THE PIONEER ROAD
By Mrs. Emma McGuinis
It was in 1877 that my parents with their children came to Nebraska from Lee county, Illinois. We travelled in the good old pioneer way – the covered wagon – and it took us six weeks to make the journey, from the first of March until the middle of April.
I was the youngest and enjoyed every step of the trip. Among my memories of that momentous occasion were the many camps we made at night after a long day's travel when we sat around the camp fire. My father had put a barrel of oyster crackers in the back of his wagon for we children to lunch on. A hole was cut in the side of the barrel so that we could reach in and get the crackers but they were so good that it wasn't long before the barrel was getting low and I had to depend on the older children to reach in for me, as my arms were too short to reach them.
Another incident I remember was when we drove up alongside a big livery barn during a heavy rain, (it must have been in Iowa), and ate our supper while the rain splattered on the canvas cover. It seemed so cozy and comfortable to my childish mind, I remember, that there was a lantern hanging from the roof of the wagon and that among other things we had hard boiled eggs – of which I am particularly fond.
When we came to Council Bluffs [Blufs] we camped in the timber east of the town and we had sausage which was bought in Council Bluffs for supper. And sausage never tasted so well to anyone, thanks to plenty of fresh air and healthy appetites.
That night some drunken men came up from the town and fooled around. We had green blankets on the horses and we heard them say, "My what pretty horses."
We went across the river and through Omaha. I remember it well. At that time the main street was just two blocks long and had business buildings on just one side of the street. Leaving Omaha we crossed over a bridge and pointed our wagons for the west. There was nothing but prairie except for a few stubby trees scattered here and there. Occasionally we saw some Indians wandering about.
Our first stop in Nebraska was York where we stayed all night in the home of Reverend Harrison, our pioneer nurseryman. We moved to Arborville and lived for some time on Reverend Harrison's property. He was really a remarkable man. I remember him coming to our house and digging post holes all day and then going up to the church in the evening and preaching a good sermon just as he was – collar turned down and sleeves rolled up.
Arborville was his town; he designed and laid it out and planted or caused to be planted all the trees that covered it. One still stands that my brother-in-law planted almost sixty years ago in the southwest corner of what is now the Wilcox block. Arborville was a beautiful place nestled in the valley by the river with many acres of rolling, fertile farm land all around it. Never was a man more dissappointed and pathetic than Reverend Harrison when the railroad didn't go through it.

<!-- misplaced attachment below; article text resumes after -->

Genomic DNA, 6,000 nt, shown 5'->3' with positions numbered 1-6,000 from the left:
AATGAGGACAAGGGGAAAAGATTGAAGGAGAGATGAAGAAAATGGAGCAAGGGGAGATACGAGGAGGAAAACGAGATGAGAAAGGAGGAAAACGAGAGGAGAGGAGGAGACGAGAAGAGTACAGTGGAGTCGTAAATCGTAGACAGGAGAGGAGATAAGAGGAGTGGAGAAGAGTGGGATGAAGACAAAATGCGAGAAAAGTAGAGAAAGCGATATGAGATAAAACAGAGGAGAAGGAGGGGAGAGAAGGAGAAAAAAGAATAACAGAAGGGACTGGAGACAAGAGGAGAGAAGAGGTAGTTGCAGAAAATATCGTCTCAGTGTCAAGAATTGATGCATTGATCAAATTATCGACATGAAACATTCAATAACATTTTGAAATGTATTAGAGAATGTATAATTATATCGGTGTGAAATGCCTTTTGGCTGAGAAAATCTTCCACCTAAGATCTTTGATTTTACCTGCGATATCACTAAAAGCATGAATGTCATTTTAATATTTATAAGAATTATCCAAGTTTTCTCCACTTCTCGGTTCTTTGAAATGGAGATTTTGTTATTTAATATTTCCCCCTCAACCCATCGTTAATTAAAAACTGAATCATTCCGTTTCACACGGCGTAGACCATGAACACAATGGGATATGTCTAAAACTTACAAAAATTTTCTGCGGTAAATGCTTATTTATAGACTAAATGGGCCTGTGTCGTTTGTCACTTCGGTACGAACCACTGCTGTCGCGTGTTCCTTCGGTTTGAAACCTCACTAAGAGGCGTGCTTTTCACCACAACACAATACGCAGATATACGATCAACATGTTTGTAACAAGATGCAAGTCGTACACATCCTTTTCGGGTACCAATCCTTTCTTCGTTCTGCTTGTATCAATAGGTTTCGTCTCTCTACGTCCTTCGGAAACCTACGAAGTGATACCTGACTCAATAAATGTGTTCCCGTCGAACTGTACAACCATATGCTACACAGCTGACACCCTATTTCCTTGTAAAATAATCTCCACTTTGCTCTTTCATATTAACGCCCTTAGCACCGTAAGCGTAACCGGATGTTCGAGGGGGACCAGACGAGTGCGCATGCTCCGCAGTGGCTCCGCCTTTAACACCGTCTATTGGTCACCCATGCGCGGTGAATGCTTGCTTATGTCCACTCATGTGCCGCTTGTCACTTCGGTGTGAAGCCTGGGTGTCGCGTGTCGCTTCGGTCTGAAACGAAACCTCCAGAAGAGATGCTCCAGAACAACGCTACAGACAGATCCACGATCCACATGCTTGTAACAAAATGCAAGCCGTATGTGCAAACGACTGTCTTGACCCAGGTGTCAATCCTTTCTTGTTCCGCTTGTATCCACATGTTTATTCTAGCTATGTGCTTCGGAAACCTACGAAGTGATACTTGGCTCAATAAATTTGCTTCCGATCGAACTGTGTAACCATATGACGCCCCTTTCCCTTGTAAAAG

I well remember the first citizens of the town, those people who built and made the country that it is today. When we first came there were only three women living there but with the addition of my mother and my oldest sister there were five. In the surrounding country there were other women – brave pioneer women – living in sod houses and dugouts, each doing her share to tame the wild country.
Will Fairchild was our merchant when we first lived in Arborville and Dr. Beach was our druggist and doctor. Later Dr. L. P. Ensign came and was our only doctor for quite a few years. His father also came and he was our druggist. Both father and son spent the rest of their days in the little community.
Will Fairchild's father came too, about the same time, and built the hotel which burned down a few years ago. Later Ben Webb came; he was our blacksmith. It was always a thrill when someone new came to town to live.
The Dwight Twitchel house which was on the Billy Bowers' property stood off from the rest of the town, isolated with not a tree around it and blue stem grass two or three feet high waving in the breeze all about.
We children were playing one day in the Rielly Wilcox dugout, just across the street from what is now the Fred Smith place, when we saw a snake on a shelf above us. We scrambled out of the room while Mrs. Wilcox killed it. It was about three feet long.
My brother used to herd cattle on the eighty just across the road north of Clark Stouffer's. The whole eighty was wild luxurious grass, as was a lot of the rest of the country, and the prairie fires were both beautiful and terrible.
Rev. Mr. Hampton was, I think, our first resident pastor. He came out the same year we did, only later. He stayed with us while he built a house and then brought his family out.
Then the little pioneer church was built which was later discarded and the present one built. The old one was moved down town and made into a store building which also burned down a few years ago.
Those wild, simple days are gone. The years have passed by and this once untamed country is now a prosperous and thriving community.
Oh how fondly we remember,
The good old pioneer days;
They are stored away in our memories
In a good many different ways.
And how much we owe to the brave strong hearts,
Who faced all the hardships that annoy,
And paved the way that we might have,
All the comforts we now enjoy.
How their names should go down in history
And a flag put on their graves,
For they were the heroes and heroines
Of the good old pioneer days!
Polk, Nebraska, February 15, 1937.